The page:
Letter from Birmingham Jail
Letter from Birmingham Jail jsincraw pledge loyalty to the Flag of the United States of America, and to the Republic for which it stands, one Nation under God, indivisible, With liberty and justice tor all. This is the pledge ot the American people; howcwer, only fifty years ago America was not residing in accordance to this promise, The year is 1963, and while numerous Americans are plating their right-hand men over their hearts and reciting this promise the nation stood divided by the color of a person’s skin. Martin Luther King JR. as one American who believed in this pledge and made it his ission in life to make sure that indivisible, and justice for all was not only a nice theoy, bur ultimately a real reality King was frequently criticized and even imprisoned in his pursuit for equality for all Americans. While being detained in a Birmingham prison King composed a poetic reaction to a post written by some Southern clergymen explaining What led up to him being arrested and put. in jail. In his pæjerful reaction King highlights his credibility, interest the emotions of the clergymen, and supports his stance with logical factors.
Also through using ogical, ethical, and emotional appeals King is able to show his point of view to the clergymen, In Kings letter to the clergymen, King develops credibility with the clergymen by using various techniques. One method King develops reliability is by identifying with the reader. King starts his letter by addressing “My Dear fellow clergymen” (King 241). gy addressing the clergymen as fellow clergymen King establishes a common ground with the guys, and gazes that they all share in the very same position.
Another method King establishes trustworthiness is by notifying the clergymen of his title in society. King specifies “l have the honor of serving as the local of the Southern Christian Leadership Conference” (King 241 Sy informing the clergymen of his position as president King shows to the clergymen that he is looked up to, and well respected amongst his neighborhood of individuals. Lostly in his letter King develops a reliable voice by utilizing the strategy of voice combining. King compares his crusade for equality with historic heroes such as the Apostle Paul, and Jesus Christ.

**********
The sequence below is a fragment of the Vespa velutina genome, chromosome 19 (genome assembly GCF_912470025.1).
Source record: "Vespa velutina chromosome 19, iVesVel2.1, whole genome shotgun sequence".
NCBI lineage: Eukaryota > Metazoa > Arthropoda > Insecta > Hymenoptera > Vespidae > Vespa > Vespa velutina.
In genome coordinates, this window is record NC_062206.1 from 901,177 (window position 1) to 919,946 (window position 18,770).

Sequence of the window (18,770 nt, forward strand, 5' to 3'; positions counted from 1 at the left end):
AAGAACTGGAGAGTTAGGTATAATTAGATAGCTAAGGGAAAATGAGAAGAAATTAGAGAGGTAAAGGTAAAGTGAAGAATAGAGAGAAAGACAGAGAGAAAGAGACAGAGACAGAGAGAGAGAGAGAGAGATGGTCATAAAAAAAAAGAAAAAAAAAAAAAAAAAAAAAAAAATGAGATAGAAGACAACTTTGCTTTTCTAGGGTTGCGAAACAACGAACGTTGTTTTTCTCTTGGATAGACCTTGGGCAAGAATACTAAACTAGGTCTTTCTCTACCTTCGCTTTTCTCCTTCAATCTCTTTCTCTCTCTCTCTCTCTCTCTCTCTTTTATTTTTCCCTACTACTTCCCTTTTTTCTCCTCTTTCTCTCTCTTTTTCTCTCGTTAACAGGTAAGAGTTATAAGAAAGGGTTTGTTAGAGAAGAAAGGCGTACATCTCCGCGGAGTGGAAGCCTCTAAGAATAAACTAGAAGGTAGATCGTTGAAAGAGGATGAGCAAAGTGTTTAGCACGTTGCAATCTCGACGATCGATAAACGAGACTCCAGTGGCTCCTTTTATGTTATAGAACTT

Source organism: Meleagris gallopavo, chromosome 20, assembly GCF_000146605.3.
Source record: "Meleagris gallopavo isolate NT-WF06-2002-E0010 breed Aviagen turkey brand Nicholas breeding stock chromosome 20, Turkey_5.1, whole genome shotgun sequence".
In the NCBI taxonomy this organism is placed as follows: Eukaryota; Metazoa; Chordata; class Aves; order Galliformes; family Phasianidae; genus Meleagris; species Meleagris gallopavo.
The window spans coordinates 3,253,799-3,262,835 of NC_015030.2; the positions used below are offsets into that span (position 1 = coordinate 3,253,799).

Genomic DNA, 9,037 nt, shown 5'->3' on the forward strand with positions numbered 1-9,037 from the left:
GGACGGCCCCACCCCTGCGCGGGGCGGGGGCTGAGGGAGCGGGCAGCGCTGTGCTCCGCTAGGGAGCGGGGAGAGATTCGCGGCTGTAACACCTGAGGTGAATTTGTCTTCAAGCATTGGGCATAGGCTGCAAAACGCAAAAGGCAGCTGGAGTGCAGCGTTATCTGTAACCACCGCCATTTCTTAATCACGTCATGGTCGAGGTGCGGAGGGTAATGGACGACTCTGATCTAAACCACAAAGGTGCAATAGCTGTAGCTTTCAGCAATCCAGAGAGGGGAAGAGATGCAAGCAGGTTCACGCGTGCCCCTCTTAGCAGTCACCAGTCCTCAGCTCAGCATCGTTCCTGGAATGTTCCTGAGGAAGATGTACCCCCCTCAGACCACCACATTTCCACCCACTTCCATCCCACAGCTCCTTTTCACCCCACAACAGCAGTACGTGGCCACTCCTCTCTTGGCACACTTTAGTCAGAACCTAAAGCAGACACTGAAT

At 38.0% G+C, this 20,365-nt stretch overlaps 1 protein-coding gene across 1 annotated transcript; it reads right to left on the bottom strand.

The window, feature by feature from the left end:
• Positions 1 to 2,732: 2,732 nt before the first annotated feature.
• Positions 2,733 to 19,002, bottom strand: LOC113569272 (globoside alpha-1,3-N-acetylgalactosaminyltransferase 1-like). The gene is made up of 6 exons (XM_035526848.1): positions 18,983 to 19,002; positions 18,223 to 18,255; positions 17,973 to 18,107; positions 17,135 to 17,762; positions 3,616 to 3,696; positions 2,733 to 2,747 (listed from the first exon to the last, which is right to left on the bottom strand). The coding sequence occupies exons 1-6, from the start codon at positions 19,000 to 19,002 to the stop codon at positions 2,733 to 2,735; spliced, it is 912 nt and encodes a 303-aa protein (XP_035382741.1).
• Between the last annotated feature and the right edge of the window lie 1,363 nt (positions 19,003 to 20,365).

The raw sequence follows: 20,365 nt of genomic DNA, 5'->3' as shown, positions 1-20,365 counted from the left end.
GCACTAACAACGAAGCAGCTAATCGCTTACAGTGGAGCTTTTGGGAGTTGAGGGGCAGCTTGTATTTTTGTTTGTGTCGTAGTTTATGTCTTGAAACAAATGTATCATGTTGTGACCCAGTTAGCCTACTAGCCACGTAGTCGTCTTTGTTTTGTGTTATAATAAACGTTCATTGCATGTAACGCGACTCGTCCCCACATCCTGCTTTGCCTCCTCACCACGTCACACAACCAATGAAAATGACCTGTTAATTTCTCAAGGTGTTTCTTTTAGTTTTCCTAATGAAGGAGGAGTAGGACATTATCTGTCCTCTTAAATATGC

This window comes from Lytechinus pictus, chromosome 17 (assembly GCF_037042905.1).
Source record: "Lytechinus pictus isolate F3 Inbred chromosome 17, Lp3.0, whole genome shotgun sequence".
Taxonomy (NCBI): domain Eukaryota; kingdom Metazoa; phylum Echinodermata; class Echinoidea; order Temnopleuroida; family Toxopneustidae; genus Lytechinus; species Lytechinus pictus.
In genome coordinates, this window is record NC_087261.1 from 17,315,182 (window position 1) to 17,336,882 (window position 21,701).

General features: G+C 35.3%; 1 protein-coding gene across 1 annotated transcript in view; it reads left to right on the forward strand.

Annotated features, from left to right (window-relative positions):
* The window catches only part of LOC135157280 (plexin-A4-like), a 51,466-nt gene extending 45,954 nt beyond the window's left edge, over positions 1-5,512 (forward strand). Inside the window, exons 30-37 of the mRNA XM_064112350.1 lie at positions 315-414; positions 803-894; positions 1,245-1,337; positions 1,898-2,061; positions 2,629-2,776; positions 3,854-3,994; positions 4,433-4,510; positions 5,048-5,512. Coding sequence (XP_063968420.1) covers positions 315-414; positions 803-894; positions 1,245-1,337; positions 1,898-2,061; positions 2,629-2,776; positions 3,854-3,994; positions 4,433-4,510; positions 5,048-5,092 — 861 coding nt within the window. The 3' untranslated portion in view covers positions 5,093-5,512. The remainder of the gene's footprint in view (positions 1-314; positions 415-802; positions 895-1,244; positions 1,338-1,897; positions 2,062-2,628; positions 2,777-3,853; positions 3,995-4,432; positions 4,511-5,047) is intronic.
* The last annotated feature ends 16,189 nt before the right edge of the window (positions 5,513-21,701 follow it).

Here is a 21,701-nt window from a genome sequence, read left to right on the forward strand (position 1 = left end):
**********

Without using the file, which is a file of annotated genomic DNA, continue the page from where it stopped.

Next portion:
King relates how these historic figures of the past were likewise misunderstood at some time in their lives and relates this to his current circumstance, and how he is misinterpreted. King stimulates feeling in his response to the clergymen by utilizing powerful words, and providing examples ot the oppression happening in Birmingham. King specifies “I remain in Birmingham because oppression is 242) Oppression is an effective word that typically brings an unfavorable connotation. By declaring that he remains in Birmingham due to the fact that oppression exists King is aligning himself on the side of justice.
King utilizes “devil” words such as oppressed, nobodiness, illegal, and unfair to support his case concerning the oppression in Birmingham. In contrast King utilizes “God” words such as peace, love, nonviolent, and justice to support his position tor justice and onfirming his credibiliry, Another way King stimulates emotion in his letter is by providing reality examples of oppressions. King goes on to discuss how segregation affects the innocent kids of the oppressed Negro families.